Days after announcing that it had turned on in Kawasaki, Kanagawa, what it said was the first commercial 5G standalone (SA) deployment using open and virtualised radio access network (Open RAN, vRAN) technology, Japanese operator KDDI has revealed that it has used Wind River Studio for its O-RAN-compliant 5G SA virtualised base station technology, which was recently launched on its commercial 5G network.
As the presence of the new technology was announced, Wind River, a provider of software for mission-critical intelligent systems, noted that the growth of 5G, artificial intelligence, automation and cloud-native technologies had opened new possibilities for applications at the far edge, such as robotics, drones and autonomous vehicles. It cited recent research from Forbes that found 90% of telecom leaders believe more than 50% of their offerings will need to work on the far edge cloud within three years.
The Wind River Studio provides a cloud-native platform for the development, deployment, operations and servicing of mission-critical intelligent systems. Its cloud infrastructure capabilities include a fully cloud-native, Kubernetes- and container-based architecture, based on the StarlingX open source project, for distributed edge networks at scale.
Addressing the complexities of deploying and managing cloud-native vRAN infrastructure, Wind River aims to deliver a foundation for a geographically distributed, managed solution able to simplify day 1 and day 2 operations by providing single-pane-of-glass, zero-touch automated management of nodes, no matter their physical location.
“5G opens up new opportunities, with greater intelligence and compute moving toward the edges of the network,” said Avijit Sinha, chief product officer at Wind River. “Much of our future will be run on a virtualised, distributed cloud with low-latency, far edge cloud architecture to support new use cases in the new intelligent machine economy.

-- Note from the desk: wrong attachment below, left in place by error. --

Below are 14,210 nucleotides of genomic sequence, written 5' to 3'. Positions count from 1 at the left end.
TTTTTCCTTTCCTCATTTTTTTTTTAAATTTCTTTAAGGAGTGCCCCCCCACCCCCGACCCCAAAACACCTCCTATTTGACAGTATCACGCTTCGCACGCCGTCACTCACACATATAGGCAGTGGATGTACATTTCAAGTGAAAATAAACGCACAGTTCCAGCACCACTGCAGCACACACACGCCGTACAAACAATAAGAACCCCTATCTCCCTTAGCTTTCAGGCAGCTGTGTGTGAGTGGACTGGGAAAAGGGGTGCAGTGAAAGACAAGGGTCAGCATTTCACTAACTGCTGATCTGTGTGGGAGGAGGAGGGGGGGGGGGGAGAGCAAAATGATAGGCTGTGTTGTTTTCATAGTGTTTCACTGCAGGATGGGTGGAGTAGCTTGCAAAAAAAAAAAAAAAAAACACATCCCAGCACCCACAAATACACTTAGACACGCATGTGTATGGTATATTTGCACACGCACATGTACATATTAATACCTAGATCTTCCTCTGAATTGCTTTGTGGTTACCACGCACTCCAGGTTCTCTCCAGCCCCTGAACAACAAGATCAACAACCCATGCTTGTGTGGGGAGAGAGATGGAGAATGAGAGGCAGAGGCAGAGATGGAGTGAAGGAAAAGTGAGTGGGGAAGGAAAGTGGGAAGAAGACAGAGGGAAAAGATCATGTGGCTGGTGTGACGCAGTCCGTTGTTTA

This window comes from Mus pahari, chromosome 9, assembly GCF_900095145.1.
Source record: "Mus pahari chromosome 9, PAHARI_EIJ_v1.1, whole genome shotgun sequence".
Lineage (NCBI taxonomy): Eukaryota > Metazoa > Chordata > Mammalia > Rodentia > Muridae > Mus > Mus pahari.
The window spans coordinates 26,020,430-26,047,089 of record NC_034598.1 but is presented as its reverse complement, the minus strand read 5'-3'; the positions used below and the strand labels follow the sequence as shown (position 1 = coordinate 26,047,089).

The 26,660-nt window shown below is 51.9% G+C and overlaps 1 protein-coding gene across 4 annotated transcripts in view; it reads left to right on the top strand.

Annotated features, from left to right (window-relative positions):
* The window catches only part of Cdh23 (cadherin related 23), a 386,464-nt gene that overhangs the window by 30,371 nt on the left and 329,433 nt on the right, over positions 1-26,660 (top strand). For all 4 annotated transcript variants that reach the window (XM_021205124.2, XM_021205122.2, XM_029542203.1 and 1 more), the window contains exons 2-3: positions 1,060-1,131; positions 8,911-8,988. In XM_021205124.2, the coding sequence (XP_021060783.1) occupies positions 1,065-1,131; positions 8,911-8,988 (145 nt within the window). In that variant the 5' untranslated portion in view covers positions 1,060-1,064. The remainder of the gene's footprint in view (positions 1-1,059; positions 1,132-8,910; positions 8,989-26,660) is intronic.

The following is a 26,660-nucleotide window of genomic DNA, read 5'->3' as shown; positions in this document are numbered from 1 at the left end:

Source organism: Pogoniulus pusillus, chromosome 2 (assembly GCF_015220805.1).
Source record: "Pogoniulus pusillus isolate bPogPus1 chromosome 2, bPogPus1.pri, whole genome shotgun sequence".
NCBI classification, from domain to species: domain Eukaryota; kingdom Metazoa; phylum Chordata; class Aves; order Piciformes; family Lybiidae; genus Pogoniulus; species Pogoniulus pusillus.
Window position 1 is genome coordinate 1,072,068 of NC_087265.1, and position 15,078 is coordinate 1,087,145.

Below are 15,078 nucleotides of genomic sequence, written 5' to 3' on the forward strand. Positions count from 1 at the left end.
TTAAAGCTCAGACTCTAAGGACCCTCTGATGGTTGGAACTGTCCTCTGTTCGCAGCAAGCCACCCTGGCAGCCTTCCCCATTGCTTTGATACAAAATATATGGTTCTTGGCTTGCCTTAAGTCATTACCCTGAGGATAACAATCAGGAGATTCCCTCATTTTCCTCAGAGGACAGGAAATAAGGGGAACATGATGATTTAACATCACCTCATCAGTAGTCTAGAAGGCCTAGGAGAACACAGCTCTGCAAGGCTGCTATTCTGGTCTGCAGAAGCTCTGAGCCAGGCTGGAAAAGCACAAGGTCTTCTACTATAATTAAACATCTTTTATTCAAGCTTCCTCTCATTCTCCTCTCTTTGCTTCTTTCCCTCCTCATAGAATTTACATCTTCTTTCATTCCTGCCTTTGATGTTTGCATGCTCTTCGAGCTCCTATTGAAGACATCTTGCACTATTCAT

“We are able to provide solutions to help prepare for a cloud-native future and deliver on high-reliability, ultra-low-latency, and highly efficient solutions for next-generation networks.”
KDDI regards 5G technology as capable of powering new applications and use cases, such as extended reality (XR), real-time services in the manufacturing sector – such as the collection of sensor data, remote operation and factory automation – and connected services in the transportation sector, such as automated vehicles and traffic management.
While it says the number of connected devices and mobile data traffic consumption are growing exponentially, due to the increase in usage, the company believes it is more important to build a network infrastructure quickly and cost-effectively.
The operator is installing virtualisation and O-RAN technology to replace dedicated hardware with software elements that can run on commercial off-the-shelf (COTS) servers. KDDI believes this approach will bring flexibility and agility to its network, allowing the operator to offer enhanced mobile services to its users.
“We are pleased to announce that we have developed a 5G virtualised base station that complies with the O-RAN standard and has launched on our commercial network,” said Kazuyuki Yoshimura, managing executive officer, director, technology sector at KDDI. “KDDI aims to provide customers advanced communication services with flexibility and speed that meet usage needs with open and virtualised base stations.
“KDDI will continue to lead the development of innovative network technologies and provide customers with safe and secure communications and new value-added experiences.”
Read more about KDDI 5G networks
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